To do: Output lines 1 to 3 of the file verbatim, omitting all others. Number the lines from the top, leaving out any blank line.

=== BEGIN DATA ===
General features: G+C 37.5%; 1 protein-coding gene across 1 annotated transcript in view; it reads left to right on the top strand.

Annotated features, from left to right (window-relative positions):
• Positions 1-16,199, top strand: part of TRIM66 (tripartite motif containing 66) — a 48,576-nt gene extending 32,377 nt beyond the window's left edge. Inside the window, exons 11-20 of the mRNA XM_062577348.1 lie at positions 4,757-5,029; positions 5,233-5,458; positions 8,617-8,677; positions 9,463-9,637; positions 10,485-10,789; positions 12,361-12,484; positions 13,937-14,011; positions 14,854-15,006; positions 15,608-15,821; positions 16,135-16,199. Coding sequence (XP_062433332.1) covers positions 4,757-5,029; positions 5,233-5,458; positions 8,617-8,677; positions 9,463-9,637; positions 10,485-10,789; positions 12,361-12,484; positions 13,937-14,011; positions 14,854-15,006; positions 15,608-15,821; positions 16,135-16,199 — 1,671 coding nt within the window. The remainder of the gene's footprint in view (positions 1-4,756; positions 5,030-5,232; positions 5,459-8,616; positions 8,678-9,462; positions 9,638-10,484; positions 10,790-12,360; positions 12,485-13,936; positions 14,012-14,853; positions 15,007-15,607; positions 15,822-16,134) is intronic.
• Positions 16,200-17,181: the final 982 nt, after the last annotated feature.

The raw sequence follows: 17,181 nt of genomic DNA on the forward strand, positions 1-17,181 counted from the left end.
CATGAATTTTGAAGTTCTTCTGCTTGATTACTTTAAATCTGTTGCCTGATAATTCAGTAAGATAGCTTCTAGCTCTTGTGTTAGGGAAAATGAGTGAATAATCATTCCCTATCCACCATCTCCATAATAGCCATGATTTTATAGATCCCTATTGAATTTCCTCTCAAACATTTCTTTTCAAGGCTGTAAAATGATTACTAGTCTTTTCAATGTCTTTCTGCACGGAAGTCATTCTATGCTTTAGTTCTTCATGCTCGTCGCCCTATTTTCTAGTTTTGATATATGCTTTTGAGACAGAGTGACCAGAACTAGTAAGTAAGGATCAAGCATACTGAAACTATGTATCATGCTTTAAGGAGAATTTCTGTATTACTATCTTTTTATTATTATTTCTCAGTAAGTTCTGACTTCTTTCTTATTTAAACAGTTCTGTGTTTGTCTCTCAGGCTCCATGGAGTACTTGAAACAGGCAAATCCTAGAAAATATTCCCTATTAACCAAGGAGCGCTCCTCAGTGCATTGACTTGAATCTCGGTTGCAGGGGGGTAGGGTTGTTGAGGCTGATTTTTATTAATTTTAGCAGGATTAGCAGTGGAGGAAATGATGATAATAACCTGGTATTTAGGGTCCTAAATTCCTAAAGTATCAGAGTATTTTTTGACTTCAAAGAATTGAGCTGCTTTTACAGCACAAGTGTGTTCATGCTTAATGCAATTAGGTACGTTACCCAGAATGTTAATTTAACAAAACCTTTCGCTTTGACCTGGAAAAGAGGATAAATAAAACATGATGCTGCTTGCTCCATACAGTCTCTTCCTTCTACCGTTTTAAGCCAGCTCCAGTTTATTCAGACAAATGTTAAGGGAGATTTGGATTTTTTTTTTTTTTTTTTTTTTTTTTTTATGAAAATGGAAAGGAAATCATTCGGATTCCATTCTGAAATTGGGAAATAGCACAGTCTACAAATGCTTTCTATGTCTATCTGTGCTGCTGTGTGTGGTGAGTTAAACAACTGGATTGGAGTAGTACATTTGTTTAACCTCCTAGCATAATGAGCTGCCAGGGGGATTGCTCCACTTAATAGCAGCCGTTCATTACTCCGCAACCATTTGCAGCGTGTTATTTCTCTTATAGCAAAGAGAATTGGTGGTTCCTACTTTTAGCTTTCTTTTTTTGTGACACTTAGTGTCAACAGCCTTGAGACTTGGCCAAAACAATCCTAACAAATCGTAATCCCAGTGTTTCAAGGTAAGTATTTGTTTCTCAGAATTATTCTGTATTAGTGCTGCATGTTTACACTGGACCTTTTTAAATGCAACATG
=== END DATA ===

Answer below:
General features: G+C 37.5%; 1 protein-coding gene across 1 annotated transcript in view; it reads left to right on the top strand.

Annotated features, from left to right (window-relative positions):
• Positions 1-16,199, top strand: part of TRIM66 (tripartite motif containing 66) — a 48,576-nt gene extending 32,377 nt beyond the window's left edge. Inside the window, exons 11-20 of the mRNA XM_062577348.1 lie at positions 4,757-5,029; positions 5,233-5,458; positions 8,617-8,677; positions 9,463-9,637; positions 10,485-10,789; positions 12,361-12,484; positions 13,937-14,011; positions 14,854-15,006; positions 15,608-15,821; positions 16,135-16,199. Coding sequence (XP_062433332.1) covers positions 4,757-5,029; positions 5,233-5,458; positions 8,617-8,677; positions 9,463-9,637; positions 10,485-10,789; positions 12,361-12,484; positions 13,937-14,011; positions 14,854-15,006; positions 15,608-15,821; positions 16,135-16,199 — 1,671 coding nt within the window. The remainder of the gene's footprint in view (positions 1-4,756; positions 5,030-5,232; positions 5,459-8,616; positions 8,678-9,462; positions 9,638-10,484; positions 10,790-12,360; positions 12,485-13,936; positions 14,012-14,853; positions 15,007-15,607; positions 15,822-16,134) is intronic.